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Hypothalamic Hamartoma as featured on The Doctors, week of September 9, 2014
Dr. Nakaji http://www.thedoctorstv.com/videos/laser-ablation-surgery-for-brain-tumors History of Patients http://www.thedoctorstv.com/videos/laser-ablation-surgery-for-brain-tumors Patients in Studio http://www.thedoctorstv.com/videos/laser-ablation-surgery-for-brain-tumors
The following post appeared on the Barrow Hypothalamic Hamartoma blog on July 30.
In a statement provided by Bill Hoffman, CEO of Visualase, “The transaction with Medtronic is critical to ensure more patients have access to our beneficial technology. We are proud of the MRI-guided laser ablation technology and other products we have developed and their impact on the well-being of patients.”
The Barrow HH team will continue to work with this company to provide minimally invasive treatment options for our patients as we have done for the last two years. Our team is excited about the possibilities this acquisition can offer.
Maggie Bobrowitz, RN, MBA Neuroscience Program Coordinator Barrow Hypothalamic Hamartoma Center at Phoenix Children’s Hospital Barrow Hypothalamic Hamartoma Center at St. Joseph’s Hospital & Medical Center
We are delighted to share that one of our founding members and member of the Board of Directors, Ilene Miller, has been nominated as a 2014 Rare Champion of Hope. For more information, you can read about this great honor here at the Global Genes Project. Ilene was nominated for her work as a Collaborator in Advocacy for Hope for Hypothalamic Hamartomas.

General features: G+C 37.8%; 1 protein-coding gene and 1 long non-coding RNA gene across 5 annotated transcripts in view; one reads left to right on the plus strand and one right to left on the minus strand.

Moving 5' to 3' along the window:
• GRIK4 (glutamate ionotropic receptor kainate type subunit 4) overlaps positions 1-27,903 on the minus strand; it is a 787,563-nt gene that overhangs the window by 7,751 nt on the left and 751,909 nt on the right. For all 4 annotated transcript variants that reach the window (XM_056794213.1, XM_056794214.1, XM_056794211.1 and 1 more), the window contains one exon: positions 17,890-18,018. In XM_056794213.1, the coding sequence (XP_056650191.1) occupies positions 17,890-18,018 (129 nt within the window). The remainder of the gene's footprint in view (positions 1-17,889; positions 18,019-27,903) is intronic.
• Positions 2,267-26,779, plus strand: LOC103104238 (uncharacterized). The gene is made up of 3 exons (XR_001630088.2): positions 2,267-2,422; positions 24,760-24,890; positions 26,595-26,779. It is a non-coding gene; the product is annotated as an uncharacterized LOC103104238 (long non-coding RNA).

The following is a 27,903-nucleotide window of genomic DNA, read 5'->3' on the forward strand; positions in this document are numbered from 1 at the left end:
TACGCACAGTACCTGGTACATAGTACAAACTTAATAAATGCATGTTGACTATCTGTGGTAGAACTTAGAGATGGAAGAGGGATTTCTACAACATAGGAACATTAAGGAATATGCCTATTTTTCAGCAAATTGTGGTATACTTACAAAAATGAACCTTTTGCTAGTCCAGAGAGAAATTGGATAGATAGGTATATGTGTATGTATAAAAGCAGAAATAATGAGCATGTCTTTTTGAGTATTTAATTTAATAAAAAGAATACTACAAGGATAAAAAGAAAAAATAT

Let’s all extend our hearty congratulations to Ilene.
The Rare Epilepsy Network Registry, funded by PCORI, will be opening for enrollment in about a month, and we will need as many families as possible to participate in order to make this successful and useful for us all. What is the Rare Epilepsy Network REGISTRY?
The Rare Epilepsy Registry will collect medical information from patients with HH that will be used for patient care and research. HopeforHH.org is fortunate to be involved in the Rare Epilepsy Network (REN). This registry is unique in that it is patient-driven and patient centered. That means that all of us will be able to participate. We can directly improve the care for patients with HH by providing as much information as possible. Please take a moment to read about it and consider participating so that you can help all of those living with HH and other Rare Epilepsies.
Note: Because this is medical research, all participants are required to give informed consent and may stop participating at any time in accordance with Institutional Review Board requirements. All information provided will be de-identified and protected by the REN.
What is the Rare Epilepsy Network?
The Rare Epilepsy Network is a collaboration between the Epilepsy […]
Continue reading Participate in the Rare Epilepsy Network Registry